OAKLAND, Calif. (WTAJ) — The Center for Environmental Health has sent legal notices to 11 brands making sports bras and sports shirts after a study found they had high levels of bisphenol A ( BPA) based on California standards.
The California-based monitoring group found that clothing contained up to 22 times the safe limit of BPA, the chemical used to make plastic for food packaging, baby bottles and other goods.
The group described BPA as “a well-studied hormone-disrupting chemical”.
The following brand names are subject to legal notices:
- The north face
- All in motion
- The north face
- New balance
“People are exposed to BPA by ingestion (for example, by eating food or drinking water from containers that have leached BPA) or by absorption through the skin (for example, by handling receipt paper ),” said Kaya Allan Sugerman, director of the Illegal Toxic Threats program at CEH. . “Studies have shown that BPA can be absorbed through the skin and into the bloodstream after handling receipt paper for a few seconds or minutes at a time. Sports bras and sports shirts are worn for hours on end, and you’re supposed to sweat in them, so it’s concerning to find such high levels of BPA in our clothes.
To date, the CEH has reported that its investigations have found BPA in clothing made from polyester with spandex, including socks made for infants. Over the past year, the CEH added that it has pushed more than 90 companies to reformulate their products to remove all bisphenols, including BPA.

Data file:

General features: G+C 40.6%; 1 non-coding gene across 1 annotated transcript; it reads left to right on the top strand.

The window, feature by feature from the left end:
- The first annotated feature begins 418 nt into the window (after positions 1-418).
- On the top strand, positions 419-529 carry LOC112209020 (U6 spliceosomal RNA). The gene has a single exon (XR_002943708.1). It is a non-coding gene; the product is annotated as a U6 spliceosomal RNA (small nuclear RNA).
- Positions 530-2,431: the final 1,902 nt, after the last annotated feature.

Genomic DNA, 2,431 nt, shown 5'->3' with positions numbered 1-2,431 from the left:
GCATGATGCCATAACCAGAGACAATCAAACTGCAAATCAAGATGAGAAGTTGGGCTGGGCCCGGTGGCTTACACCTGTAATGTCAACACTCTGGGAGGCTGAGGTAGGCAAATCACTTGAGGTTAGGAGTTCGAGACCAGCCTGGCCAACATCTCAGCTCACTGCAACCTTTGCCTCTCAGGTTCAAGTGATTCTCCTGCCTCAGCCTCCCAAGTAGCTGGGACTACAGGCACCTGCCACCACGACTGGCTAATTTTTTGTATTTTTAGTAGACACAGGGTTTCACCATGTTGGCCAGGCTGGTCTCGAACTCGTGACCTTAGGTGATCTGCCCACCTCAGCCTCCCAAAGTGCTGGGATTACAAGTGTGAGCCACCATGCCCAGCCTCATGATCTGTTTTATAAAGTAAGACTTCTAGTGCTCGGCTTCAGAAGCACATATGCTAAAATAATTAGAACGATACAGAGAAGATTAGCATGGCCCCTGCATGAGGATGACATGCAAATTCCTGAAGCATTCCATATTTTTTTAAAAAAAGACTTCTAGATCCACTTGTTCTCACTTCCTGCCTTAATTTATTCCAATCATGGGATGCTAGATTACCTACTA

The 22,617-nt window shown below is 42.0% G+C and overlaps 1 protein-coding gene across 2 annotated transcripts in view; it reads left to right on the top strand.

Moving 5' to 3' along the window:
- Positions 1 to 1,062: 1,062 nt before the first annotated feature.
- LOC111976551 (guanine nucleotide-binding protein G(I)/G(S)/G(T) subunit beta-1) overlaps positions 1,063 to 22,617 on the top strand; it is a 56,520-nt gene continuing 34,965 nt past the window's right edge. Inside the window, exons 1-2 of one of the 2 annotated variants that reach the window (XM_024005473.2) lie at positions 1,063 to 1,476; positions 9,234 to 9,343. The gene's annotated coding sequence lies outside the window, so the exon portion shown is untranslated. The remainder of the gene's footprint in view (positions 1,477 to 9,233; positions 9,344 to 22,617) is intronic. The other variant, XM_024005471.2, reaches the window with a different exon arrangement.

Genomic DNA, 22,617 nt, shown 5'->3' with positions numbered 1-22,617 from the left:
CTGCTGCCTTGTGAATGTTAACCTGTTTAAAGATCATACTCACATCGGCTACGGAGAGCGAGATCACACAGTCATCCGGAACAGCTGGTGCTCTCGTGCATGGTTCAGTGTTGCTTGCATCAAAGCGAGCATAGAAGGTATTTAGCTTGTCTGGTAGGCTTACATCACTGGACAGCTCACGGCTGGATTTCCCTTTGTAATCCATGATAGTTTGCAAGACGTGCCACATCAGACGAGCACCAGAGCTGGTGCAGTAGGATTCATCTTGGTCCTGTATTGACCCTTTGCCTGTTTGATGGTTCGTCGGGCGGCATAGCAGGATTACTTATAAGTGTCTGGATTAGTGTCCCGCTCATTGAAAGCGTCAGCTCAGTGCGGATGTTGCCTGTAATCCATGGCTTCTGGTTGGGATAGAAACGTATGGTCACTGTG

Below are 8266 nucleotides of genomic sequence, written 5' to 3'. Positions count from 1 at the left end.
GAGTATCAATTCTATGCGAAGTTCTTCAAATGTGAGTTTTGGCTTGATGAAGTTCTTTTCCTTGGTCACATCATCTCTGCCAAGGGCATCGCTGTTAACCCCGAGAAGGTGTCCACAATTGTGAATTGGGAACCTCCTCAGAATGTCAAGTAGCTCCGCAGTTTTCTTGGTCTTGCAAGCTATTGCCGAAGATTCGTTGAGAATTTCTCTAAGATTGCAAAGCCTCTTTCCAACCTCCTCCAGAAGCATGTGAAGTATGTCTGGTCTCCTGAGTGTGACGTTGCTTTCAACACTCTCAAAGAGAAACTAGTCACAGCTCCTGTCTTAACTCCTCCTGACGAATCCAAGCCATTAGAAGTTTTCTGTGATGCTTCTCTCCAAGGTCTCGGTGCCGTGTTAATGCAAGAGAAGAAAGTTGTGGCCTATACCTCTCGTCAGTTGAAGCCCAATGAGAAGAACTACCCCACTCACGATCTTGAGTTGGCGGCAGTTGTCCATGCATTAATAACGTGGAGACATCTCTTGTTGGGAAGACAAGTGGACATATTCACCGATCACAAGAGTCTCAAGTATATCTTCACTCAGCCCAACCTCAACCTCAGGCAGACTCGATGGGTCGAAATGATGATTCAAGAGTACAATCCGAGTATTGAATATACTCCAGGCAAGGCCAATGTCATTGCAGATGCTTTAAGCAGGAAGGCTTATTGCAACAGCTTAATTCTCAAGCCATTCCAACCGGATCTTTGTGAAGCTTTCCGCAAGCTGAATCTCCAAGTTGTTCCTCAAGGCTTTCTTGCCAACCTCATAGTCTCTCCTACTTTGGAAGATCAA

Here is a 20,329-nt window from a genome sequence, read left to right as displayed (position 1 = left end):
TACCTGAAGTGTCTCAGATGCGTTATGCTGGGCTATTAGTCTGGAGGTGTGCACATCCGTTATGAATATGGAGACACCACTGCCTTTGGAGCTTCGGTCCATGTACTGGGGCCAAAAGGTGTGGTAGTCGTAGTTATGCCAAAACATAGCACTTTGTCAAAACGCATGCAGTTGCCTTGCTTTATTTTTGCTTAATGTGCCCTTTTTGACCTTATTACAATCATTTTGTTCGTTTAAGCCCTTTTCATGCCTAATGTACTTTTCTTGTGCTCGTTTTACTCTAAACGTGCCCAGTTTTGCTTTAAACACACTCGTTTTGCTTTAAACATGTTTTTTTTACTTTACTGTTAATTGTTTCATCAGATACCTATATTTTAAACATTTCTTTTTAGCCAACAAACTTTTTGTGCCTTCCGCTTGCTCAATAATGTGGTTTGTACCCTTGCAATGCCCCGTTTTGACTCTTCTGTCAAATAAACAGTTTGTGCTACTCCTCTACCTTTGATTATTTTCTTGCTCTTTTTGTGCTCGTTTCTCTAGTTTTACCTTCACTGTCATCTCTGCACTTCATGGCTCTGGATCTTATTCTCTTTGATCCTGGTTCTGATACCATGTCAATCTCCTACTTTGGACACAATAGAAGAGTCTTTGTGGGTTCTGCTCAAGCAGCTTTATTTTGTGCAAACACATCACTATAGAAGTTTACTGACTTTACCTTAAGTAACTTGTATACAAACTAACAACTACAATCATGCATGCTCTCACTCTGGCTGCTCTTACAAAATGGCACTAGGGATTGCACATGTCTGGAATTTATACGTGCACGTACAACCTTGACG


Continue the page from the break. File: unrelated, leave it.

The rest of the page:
“The problem with BPA is that it can mimic hormones like estrogen and block other hormone receptors, altering the concentration of hormones in our bodies and causing negative health effects,” said the scientific director of the CEH, Dr. Jimena Díaz Leiva. “Even low levels of exposure during pregnancy have been associated with a variety of health problems in offspring. These problems include abnormal development of the mammary glands and ovaries which can increase the likelihood of developing breast or ovarian cancer later in life. These effects occur even at low levels of exposure like those seen in people today.
The 11 apparel brands will have 60 days to work with CEH to resolve the violations before CEH files a lawsuit to do so.
CEH seeks to protect people from toxic chemicals by working with communities, consumers, workers, government and private sectors to demand and support business practices that are safe for public health and the environment.
For more information about CEH, visit its website at ceh.org.